Leadership of academic medical centers on the boards of directors of pharmaceutical companies | Clinical Pharmacy and Pharmacology | JAMA


Financial relations between the pharmaceutical industry and physicians are under increased scrutiny. Less attention has been paid to the relationship between industry and the management of academic medical centers (CMAs), which exert considerable influence on research, clinical and educational missions.

When AMC executives sit on the board of directors of a pharmaceutical company, they have a fiduciary responsibility to shareholders to promote the financial success of the company, which can conflict or compete with institutional oversight responsibilities and individual clinical and research practices.1 The potential conflict between the responsibilities of those in leadership positions in both industry and academia is worth exploring.

We studied the prevalence of AMC executives on the boards of pharmaceutical companies. Data on board composition and academic positions were collected in January 2013 from the websites of the top 50 pharmaceutical companies based on global sales of prescription drugs in 2012.2 Financial compensation for people who served the entire year 2012 was collected from 2013 corporate proxy statements from the United States Securities and Exchange Commission public database.3 and from the 2012 shareholder reports.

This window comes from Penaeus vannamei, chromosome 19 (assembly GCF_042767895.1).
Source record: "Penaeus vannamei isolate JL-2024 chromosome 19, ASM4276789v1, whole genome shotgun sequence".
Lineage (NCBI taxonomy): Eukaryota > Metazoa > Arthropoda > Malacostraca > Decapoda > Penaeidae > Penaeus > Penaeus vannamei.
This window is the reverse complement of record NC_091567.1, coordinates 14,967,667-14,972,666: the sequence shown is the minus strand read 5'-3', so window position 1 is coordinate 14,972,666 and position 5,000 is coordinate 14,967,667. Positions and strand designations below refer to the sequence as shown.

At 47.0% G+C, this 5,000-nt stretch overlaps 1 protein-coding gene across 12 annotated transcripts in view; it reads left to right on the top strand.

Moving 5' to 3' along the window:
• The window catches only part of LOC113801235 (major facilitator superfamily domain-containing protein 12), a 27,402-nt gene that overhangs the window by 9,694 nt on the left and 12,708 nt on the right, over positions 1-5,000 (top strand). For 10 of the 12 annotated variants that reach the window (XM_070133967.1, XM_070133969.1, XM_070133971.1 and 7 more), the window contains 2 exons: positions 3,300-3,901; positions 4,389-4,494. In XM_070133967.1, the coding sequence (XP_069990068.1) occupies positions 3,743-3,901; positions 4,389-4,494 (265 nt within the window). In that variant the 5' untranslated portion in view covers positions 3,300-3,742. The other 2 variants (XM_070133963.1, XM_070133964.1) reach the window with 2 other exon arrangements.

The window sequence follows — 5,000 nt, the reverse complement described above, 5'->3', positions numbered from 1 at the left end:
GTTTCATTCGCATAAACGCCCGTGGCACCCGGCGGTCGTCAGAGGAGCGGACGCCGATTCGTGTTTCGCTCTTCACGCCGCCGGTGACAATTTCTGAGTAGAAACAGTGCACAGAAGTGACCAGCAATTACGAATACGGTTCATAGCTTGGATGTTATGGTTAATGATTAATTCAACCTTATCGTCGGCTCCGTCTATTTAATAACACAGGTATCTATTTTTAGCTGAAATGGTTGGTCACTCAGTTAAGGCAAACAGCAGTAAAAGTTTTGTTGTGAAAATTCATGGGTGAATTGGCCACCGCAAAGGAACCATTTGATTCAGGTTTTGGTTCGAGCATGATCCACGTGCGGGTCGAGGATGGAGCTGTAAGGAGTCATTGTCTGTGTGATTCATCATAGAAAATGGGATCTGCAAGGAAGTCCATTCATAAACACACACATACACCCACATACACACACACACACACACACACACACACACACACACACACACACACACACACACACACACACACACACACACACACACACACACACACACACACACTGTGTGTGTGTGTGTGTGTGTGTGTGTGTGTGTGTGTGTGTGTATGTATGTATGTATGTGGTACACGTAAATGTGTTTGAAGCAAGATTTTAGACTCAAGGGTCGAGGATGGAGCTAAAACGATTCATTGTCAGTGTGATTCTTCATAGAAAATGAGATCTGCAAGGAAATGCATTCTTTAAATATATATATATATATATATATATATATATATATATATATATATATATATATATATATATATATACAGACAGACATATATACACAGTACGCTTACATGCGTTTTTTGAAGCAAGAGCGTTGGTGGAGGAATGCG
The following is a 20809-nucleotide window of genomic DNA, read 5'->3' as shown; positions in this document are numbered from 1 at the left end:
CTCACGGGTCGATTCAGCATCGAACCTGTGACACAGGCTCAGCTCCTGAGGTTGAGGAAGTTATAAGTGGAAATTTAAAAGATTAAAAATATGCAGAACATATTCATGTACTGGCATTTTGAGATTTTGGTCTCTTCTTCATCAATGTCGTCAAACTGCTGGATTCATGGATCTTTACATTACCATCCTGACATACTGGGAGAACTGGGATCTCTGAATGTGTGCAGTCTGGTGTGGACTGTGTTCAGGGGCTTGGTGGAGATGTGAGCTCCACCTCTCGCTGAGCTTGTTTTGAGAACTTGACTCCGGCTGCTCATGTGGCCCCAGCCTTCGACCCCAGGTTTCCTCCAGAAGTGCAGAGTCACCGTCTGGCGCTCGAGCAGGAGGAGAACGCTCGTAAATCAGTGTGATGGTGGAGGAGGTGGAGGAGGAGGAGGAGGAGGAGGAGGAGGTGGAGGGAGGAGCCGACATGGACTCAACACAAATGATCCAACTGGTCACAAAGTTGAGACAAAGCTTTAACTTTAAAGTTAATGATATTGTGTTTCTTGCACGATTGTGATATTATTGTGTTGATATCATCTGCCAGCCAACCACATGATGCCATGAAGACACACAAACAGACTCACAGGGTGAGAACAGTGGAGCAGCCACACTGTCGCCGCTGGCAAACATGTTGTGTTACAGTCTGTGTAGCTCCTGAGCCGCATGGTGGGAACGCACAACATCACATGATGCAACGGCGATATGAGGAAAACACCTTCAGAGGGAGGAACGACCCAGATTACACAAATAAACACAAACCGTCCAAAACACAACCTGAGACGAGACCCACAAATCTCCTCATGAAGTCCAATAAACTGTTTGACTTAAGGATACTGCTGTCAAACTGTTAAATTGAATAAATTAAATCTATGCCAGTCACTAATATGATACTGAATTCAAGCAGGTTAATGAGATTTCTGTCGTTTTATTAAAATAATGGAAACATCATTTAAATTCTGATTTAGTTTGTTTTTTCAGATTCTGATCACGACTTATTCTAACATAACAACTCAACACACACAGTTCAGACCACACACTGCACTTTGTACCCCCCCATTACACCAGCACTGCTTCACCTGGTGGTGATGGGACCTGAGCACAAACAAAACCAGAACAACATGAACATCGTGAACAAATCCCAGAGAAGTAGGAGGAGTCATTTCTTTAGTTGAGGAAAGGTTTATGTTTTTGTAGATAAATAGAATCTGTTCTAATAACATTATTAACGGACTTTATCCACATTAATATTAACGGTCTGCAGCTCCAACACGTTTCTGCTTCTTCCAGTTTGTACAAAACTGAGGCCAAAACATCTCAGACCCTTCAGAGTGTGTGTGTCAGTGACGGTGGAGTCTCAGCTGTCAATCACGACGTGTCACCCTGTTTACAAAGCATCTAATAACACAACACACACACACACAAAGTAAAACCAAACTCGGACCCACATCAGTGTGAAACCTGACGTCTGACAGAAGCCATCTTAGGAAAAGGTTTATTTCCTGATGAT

Compensation figures reflect annual compensation for board service, including cash, stock awards, dividends, and charitable matching contributions. We have defined CMAs as the medical schools, health professional schools, teaching hospitals, and health care systems of the United States.1 Leadership positions included CEOs, clinical department chairs, division directors, medical school deans and hospital boards. Given their oversight over medical schools, we also included university presidents and governing boards.

Of the 50 companies examined, 3 private companies lacked public data on governance. Nineteen of 47 companies (40%) had at least 1 board member who simultaneously held a managerial position in an AMC, including 16 of 17 (94%) US companies (Table). Forty-one board members held leadership positions at AMC in 2012, receiving an average financial compensation for their board membership of $ 312,564 (excluding the 6 industry executives ).